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The Judson Anti-judson Fight

The Judson Anti-judson Fight image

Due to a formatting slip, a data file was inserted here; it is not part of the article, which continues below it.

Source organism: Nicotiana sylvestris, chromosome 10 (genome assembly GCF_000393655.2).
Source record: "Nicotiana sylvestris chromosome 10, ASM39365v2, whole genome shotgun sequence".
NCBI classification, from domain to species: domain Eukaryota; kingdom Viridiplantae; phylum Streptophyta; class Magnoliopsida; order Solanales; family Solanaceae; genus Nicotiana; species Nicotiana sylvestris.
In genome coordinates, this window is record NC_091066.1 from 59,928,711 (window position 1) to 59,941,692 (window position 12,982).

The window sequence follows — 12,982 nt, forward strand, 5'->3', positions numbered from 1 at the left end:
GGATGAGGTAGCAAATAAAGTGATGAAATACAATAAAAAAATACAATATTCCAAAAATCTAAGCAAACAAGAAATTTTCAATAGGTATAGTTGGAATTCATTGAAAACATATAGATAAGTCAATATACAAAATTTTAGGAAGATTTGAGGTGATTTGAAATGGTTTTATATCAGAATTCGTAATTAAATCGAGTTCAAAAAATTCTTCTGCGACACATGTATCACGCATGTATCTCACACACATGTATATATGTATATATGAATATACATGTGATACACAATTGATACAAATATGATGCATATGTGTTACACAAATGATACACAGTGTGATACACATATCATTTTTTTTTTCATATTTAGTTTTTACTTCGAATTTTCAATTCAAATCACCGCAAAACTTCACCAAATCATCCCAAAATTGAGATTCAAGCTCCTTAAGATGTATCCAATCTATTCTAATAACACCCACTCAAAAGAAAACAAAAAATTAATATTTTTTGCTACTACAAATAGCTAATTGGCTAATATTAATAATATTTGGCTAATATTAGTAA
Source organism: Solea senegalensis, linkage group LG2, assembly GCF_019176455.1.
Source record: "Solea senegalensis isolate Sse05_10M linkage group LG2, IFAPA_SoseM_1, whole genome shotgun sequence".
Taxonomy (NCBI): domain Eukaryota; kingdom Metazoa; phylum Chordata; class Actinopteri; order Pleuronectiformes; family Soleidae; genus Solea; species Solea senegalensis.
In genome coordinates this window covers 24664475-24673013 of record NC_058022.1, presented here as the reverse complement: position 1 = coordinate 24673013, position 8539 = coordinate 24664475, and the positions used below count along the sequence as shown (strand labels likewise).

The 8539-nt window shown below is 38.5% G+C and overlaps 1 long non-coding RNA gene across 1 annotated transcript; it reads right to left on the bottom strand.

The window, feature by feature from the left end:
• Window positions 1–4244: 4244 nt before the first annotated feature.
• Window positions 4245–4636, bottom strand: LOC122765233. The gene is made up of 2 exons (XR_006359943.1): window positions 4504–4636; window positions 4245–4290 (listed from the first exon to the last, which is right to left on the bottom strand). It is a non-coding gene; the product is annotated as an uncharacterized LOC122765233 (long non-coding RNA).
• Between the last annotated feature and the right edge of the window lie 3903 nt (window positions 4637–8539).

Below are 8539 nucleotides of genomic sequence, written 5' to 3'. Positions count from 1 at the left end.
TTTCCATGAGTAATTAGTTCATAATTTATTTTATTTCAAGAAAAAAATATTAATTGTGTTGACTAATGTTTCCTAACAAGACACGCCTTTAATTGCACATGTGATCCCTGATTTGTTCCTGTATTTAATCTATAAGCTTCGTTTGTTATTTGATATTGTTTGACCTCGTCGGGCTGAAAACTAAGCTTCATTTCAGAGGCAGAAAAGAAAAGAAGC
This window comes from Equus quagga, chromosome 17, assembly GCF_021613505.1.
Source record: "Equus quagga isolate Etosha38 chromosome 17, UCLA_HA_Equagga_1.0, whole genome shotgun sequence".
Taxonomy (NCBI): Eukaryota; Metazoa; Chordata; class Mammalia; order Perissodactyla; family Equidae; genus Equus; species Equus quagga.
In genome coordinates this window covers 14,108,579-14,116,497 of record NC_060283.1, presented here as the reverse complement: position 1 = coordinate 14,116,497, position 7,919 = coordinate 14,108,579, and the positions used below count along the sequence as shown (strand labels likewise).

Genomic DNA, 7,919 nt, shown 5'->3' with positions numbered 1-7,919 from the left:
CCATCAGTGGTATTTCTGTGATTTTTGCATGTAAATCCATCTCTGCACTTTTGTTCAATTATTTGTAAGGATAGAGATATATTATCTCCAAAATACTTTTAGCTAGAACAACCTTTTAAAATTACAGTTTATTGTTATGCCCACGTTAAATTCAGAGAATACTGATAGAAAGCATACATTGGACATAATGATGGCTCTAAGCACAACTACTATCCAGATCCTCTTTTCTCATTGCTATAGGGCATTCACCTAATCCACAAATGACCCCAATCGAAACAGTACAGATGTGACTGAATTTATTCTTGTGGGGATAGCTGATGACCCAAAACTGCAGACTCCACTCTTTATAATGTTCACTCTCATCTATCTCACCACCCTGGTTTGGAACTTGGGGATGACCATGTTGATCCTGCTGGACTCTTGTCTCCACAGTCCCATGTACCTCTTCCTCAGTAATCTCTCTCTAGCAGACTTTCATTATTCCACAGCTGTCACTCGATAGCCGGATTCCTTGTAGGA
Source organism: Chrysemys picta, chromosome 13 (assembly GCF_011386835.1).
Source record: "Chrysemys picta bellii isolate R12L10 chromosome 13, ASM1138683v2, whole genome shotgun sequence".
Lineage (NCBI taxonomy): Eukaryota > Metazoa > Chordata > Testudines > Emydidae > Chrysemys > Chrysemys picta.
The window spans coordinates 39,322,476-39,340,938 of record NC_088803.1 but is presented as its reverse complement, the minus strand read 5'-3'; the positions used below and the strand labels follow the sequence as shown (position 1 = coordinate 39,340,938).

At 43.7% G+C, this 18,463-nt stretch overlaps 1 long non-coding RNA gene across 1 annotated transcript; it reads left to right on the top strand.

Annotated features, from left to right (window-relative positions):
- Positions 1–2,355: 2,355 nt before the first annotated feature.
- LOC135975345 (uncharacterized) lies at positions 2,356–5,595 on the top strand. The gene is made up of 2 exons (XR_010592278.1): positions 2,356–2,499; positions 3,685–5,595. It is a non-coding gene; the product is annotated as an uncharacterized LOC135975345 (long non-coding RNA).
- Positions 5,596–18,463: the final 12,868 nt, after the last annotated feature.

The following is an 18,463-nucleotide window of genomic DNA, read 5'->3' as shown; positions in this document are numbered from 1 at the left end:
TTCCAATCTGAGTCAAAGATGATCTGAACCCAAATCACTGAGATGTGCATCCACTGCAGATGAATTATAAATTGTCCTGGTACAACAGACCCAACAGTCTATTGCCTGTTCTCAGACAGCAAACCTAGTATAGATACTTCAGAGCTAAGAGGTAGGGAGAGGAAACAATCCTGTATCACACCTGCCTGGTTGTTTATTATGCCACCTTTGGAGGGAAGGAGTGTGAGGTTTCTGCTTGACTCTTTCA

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An interesting historical resume of the factioual fight in the repnblican party is contained in an affldavit made by the Hon. A. J. Sawyer, attached to a niotion for a change of venue in the case of Lester Canfield vs. G. Frank All inendinger. A copy of this motion was served by J. W. Bennett and A. J. Sawyer, attorneys for the defendaut, Mr. Almendinger, upon Lehman Bros. & Stivers, the attorneys for the plaintiff, just Defore noon yesterday. A change of venue is asked to Livingston or Jacksou county. The grounds on which the motion is based are that Mr. Ciufield has been deputy sheriff for four years and has had intímate personal acquaintance with the jurors; that "he lias publicly and repeatedly threatened the defendants witnesses with personal violence in case they hould appear end testify against him to the facts connected with bis yretended levy upon the personal property of oue Francis Parker. " Ihat Canfield has frequently in the public press erged bis iunocence of wrong doing Ifc is stated tbat this snit is one of a series of suits and counter suits arisiug ont of an open or bitter contest and struggle oetween certain factions of one of the political parties of the couuty and that he and[his superior in office, Williani Judson, are personally interested in the prosecution of six or more suits allgruwing out of the factional fight; that "the plaintiff joas personally exerted himself to the utmost to excite, rouse and foment a bitter quarrel within the ranks of the party fco which te professed to belong." and has misrepreented the defendant and exerted himself to wenken his iiifluence among his neighbors and friends. Further ïtasous are set up why an impartial' trial cannot be had. Mr. Allmendiuger in his affidavit sets up a history of the case. As supervior he passed upon bilis against the conoty and among such bilis was one of Mr. Canfield "for time spent and expenditures incurred upou a trip to Chicago iu search of a youug girl who had lelt her school in Kalamazoo and disappeared. " No complaint had been made agaiust the girl of tbe commission of auy offense and none was ever suggested. The then sheriff, Judson, interestd himself in the allowance of the biil. The bill ■was frequently discussed belore the board and Judson is ctoarged with causing the newspapers to print niany articles charging that politics had more to do with tiie disallowance of the bill than anything else, and that hi?, Alliiren■dingeir's, action was due to his personal ill will and antagonism towards Jndson. The affidavit continúes: "The article, for the publicatiou of which this defendant has eu-dragged-into court,1 was pnblished as a fair, just an jnstifiable criticism upon the claim of said plaintiff, as arnestly snpported by said Judson, and that oaly by a perversión of language could it be construed into a charge oí criminality; that this deponent did not chare said piadntiff with any criminal offense, bnt merely offered a fair aixl jnst eriticisrn npon his ability as a detective." He charges that Judson was the sole party interested in ■tfep bill and was the justigator of the personal attacks upon him aud tbat it is impossible to secure a jury in this connty without one or more who are uot violent partisans oí Jndson or said plaintifï and that the political party to which both Judson and Allinendinger beloug "has taken sides upon the single issue of Judaon rulfe or misrnle. " A; J. Sawyer also makes affidavit that the suit is ouly onè of a number of suits growiug of out the political difficnlties of the repnblican party in Washtenaw county. The affidavit among other thiugs says: "At the time of the election of saia Jndsq'n, aud f or j sotne time prior thereto, Wasbtenaw county, politically, j h;ul been what is called a republiean couuty. That soou .itter assuramg the duties of said office, the said Jndsou ' . gan a course of political and financal management of the affaira of his office, and of the republican party of said county, ana of tiie local affairs of the city of Auu Arbor. j and of the affairs of the republicau party of the, city of ..Ann Arbor, wbich engendered strife, auimosity and bitteruess between the members of said party, both in said city f Ann Arbor aud in the couuty of Wasbteuaw. "That upou the election held iu November,! 8 iG, the relection of the said Judson was seriously opposed by many 'republicana of said conuty. That accörding to the retoras, wbile the other county otficers running npou th; repnblican ticket in said county, except county elerk and prosecuting attorney, were elected by majorities rangmg irom 250 to 570, the said Jndson was elected, if at all, by the small majonty of 67 votes as I am iufonned. "The stinging rebuke thus administered by the repnbli■ -an party to the political methods and management of the -said Judson dirï not decrease, but in my judgment m-reased the political difficulties and widened the breach b'tweeu the fuctions of the republican party in Washtenaw ;oanty That the feeling thus engendered contmued to inteusifv aud tho electiou held in November, 1898 re-ulted in the election of the entire democratie ticket, except register of deeds, as I am also informeel. "That this feeling has become so extensive througliout the countv that iu every county republican convention that bas been called sinoe and including the convention of ISÍ1S the members of the republican conveuüons have been clivided upon the line of Judson and anti-Judson and in tfaose couventions have been representaties and aelegations irom every tnownship and ward iu the county ot WashteiiavF. in nearly every iustance." Theplaintiff, Mr. Sawyer believes was simp y an agent of William Judson and was paid by the month and that therefore Judsou has a personal interest in this snit. He cíarge. on information and belief that MJM the election of Col. Henry S. Dean and G. Fiank Allmen dinger as supervisors. He details tb. vanous inflamma tory Judson articles in the Washtenaw Times and tuL that during the controveny a large J articles on the subject were p.bhshed in the Register Oonrier and Argus. which circulated extensively through , o ut-, the connty